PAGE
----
Plant Propagation from Cuttings using Rooting Hormones by HortusUSA
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Selecting & Care of Cuttings used to Propagate Plants

Cutting Types     Cutting Care   Cutting Selection

SELECT THE BEST POSSIBLE STOCK PLANTS
• The best stock plants produce the best cuttings used for propagation. During each growing cycle, growers must select plants that exhibit the best growth characteristics; these are selected as ‘stock plants’.
• ‘Off-shore’ cuttings are from selected and maintained stock plants. The same selection process can be done at one’s own growing facility.

JUVENILE CUTTINGS
• Cuttings taken from the juvenile parts of many plants can better produce roots compared to older parts.
• Shoots at the tops of the plant are physiologically older (more mature) than the shoots at the bottom of the plant (more juvenile).
• The top shoots have the characteristics of the more mature parts of the plant from which they originate.
• Juvenile cuttings require lower plant rooting hormone rates compared to the ‘older’ cuttings.
• To maintain juvenility, annual and perennial cuttings should be taken from young stock plants. These stock plants, often a half year old, are used to produce the next generation stock plants from current cuttings.
• For woody plants ‘hedging’ can be done.
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THE 'BEST' TIME TO TAKE CUTTINGS
• Some plants, especially those which go dormant, have different rooting ability at different times of the year.
• Timing of a few weeks in taking of cuttings may have success or failure.
• After maturing to a certain age, often years, cuttings taken from certain plants may not be able to produce roots.
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TYPICAL TIMING TO TAKE CUTTINGS
• Herbaceous cuttings from greenhouse crops, annual and tropical plants: anytime.
• Deciduous and evergreen plant cuttings: early summer through early fall.
• Dormant hardwood cuttings: fall or winter.
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PREPARATION AND CARE OF CUTTINGS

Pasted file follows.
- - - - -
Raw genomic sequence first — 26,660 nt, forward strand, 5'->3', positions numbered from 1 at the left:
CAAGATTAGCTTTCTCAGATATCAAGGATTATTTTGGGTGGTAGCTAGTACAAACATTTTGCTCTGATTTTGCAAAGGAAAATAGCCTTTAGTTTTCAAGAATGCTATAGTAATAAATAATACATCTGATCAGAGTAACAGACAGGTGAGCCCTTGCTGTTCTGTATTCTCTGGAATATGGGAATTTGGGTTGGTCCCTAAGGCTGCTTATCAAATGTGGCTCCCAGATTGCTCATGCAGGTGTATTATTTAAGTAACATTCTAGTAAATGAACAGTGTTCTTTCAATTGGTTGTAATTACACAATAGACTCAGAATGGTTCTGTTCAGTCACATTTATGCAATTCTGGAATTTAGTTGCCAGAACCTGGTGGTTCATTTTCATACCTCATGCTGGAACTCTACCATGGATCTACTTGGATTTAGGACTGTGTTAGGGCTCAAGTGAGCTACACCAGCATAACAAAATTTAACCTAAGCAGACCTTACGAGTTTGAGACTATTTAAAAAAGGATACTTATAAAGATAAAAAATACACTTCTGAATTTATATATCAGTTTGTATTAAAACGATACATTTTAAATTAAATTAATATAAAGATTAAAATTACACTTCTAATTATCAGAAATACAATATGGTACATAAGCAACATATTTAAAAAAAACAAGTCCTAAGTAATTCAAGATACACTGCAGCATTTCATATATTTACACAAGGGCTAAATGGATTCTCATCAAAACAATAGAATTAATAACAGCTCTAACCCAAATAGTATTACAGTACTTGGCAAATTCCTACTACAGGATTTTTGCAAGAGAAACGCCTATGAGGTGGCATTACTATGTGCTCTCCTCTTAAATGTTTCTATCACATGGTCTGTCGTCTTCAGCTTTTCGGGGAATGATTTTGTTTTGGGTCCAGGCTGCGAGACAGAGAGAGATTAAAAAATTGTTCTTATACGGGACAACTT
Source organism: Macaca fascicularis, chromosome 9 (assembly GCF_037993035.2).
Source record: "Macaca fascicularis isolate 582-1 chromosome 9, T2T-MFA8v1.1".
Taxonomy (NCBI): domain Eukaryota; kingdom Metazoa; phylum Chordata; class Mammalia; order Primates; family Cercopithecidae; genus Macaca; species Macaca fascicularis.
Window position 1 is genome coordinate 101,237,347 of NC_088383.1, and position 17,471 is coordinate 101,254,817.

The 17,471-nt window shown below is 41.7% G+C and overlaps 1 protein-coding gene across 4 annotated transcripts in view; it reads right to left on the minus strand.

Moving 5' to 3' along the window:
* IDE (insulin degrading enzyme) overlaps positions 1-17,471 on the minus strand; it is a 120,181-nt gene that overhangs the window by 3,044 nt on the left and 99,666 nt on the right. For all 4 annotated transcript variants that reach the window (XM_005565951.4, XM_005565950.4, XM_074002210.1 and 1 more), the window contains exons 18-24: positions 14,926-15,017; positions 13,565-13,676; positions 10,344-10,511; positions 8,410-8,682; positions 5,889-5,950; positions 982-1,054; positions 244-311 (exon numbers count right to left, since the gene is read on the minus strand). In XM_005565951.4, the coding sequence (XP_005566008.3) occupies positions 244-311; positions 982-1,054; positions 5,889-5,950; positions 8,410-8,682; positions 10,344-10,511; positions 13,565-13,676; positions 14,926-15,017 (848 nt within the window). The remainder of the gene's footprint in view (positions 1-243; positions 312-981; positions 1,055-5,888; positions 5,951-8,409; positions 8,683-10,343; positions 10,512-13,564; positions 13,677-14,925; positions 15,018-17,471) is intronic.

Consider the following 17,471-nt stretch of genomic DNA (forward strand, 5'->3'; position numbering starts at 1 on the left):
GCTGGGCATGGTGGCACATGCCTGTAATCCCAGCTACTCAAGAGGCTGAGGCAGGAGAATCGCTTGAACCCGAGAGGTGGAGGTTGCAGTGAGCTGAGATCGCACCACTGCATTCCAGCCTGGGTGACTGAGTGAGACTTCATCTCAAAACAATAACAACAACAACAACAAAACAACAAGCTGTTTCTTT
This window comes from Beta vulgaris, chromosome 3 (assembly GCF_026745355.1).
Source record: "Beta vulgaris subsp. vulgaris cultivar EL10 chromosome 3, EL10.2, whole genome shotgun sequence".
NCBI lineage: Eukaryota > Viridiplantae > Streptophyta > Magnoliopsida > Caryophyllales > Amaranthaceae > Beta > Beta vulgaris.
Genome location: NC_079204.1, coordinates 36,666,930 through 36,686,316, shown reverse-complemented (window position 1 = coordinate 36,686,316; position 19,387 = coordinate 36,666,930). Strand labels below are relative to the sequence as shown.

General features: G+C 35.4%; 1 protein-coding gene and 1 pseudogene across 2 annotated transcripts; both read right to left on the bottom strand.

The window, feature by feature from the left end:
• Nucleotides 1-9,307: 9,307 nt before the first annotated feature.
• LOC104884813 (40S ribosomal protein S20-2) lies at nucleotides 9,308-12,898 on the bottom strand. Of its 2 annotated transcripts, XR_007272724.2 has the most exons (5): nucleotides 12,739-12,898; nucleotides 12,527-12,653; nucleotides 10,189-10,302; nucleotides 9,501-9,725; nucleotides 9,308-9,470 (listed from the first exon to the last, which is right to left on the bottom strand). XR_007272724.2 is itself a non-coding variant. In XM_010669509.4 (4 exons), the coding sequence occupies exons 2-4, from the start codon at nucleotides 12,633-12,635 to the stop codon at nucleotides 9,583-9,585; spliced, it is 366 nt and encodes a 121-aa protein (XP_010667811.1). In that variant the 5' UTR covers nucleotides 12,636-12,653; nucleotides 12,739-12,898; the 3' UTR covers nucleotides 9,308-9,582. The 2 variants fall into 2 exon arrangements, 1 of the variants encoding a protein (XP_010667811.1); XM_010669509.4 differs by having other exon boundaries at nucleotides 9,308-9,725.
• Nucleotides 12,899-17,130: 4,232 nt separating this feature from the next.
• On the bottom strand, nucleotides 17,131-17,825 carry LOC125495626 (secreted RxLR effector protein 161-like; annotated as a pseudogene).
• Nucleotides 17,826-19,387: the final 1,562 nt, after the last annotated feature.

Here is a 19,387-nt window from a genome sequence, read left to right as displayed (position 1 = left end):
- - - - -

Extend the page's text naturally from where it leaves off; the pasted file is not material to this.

Before taking cuttings, stock plants must be provided with good light and fertilization. This will boost stored carbohydrates used to feed the newly formed roots.
• Herbaceous plant cuttings should be treated and stuck soon after being taken. To prevent heat damage, in hot climates cuttings are put in coolers soon after being cut. Perennial and annual cutting suppliers may have offshore stock plant nurseries. When shipped, cuttings from these nurseries are kept chilled during transit using special cartons that protect the cuttings from temperature variation. The cuttings are packed in plastic bags to assure continued hydration. Shipping time is kept short, assuring prompt arrival at the rooting facility. Certain plants do not ship well; to assure propagation success, those stock plants should be grown near the rooting faculty.
• Winter woody cuttings taken in the fall can be treated with rooting hormones, kept in plastic, stored in cold storage, then planted-out in the spring.
• Growers usually take plant shoot cuttings from plant growth of the current growing season. Generally, thin cuttings will root more easily than thick cuttings. No one cutting type is useful to propagate all plants.
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USE PLANT ROOTING HORMONES.
• Do inspection.
• Reduce wilting during rooting.
• Maintain the appropriate environmental controls.
• Practice good sanitation.
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HANDLING OFF-SHORE UN-ROOTED CUTTINGS
• After receiving cuttings from off-shore sources, open all boxes immediately. Inspect the un-rooted cuttings for damage, dehydration, heat or freeze damage, breakage or rot.
• Report any missing items or damaged cuttings to the vendor. Do not allow the boxes to remain in sunny or hot places, or below freezing temperatures.
• Growers should stick the un-rooted cuttings into pre-moistened, well drained, soil-less media with 5.5-6.5pH. If it not possible to stick the un-rooted cuttings immediately they can be held for several days in a cooler between 35-45F. The cuttings will deteriorate rapidly at warm temperatures.

WOUNDING
• Hardwood cuttings may root better if a 1/2 to 3/4 inch long notch, “wound,” is made at the basal end before applying the plant rooting hormone.
• Tropical and other herbaceous cuttings are not 'wounded'.
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MEDIA
• Stick cuttings as soon as possible after either taking cuttings or receiving off-shore cuttings.
• Use pre-moistened, well drained, soil-less media with 5.5- 6.5 pH. ‘Airy’ media allows oxygen to stimulate root growth.
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STICKING DEPTH
• Stick the cuttings just deep enough that the medium anchors them. Thin cutting may be stuck 1/4-1/2 inch deep.
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TRAY SIZE AND DIRECT STICKING
• Tray sizes range from 36 to 128 cell. Larger cells are used for cuttings scheduled to remain in the starting tray longer. Un-rooted cuttings can also direct stick in the finishing container or sometimes beds.
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Introduction to Plant Propagation from Cuttings:
Site_Map   Introduction   DISTRIBUTORS 
Products:  Hortus_IBA_WaterSolubleSalts(20%)    RhizoponAA_DryPowder_RootingHormones   
Rhizopon_AA_WaterSolubleTablets
Methods:  Foliar_Methods-Overview    Total_Immerse_Method    Spray_DripDown_Method   
Basal_Methods-Overview    Basal_QuickDip_Method    Basal_Long_Soak_Method  
Dry_Dip_Method
    Rose_Ideas    TheCuttings
Rates:  Rates-Foliar    Rates-Basal_QuickDip    Rates-Dry_Dip    Rates-LongSoak
Other Information: Making_RootingSolutions-How_Much_Do_I_Need?
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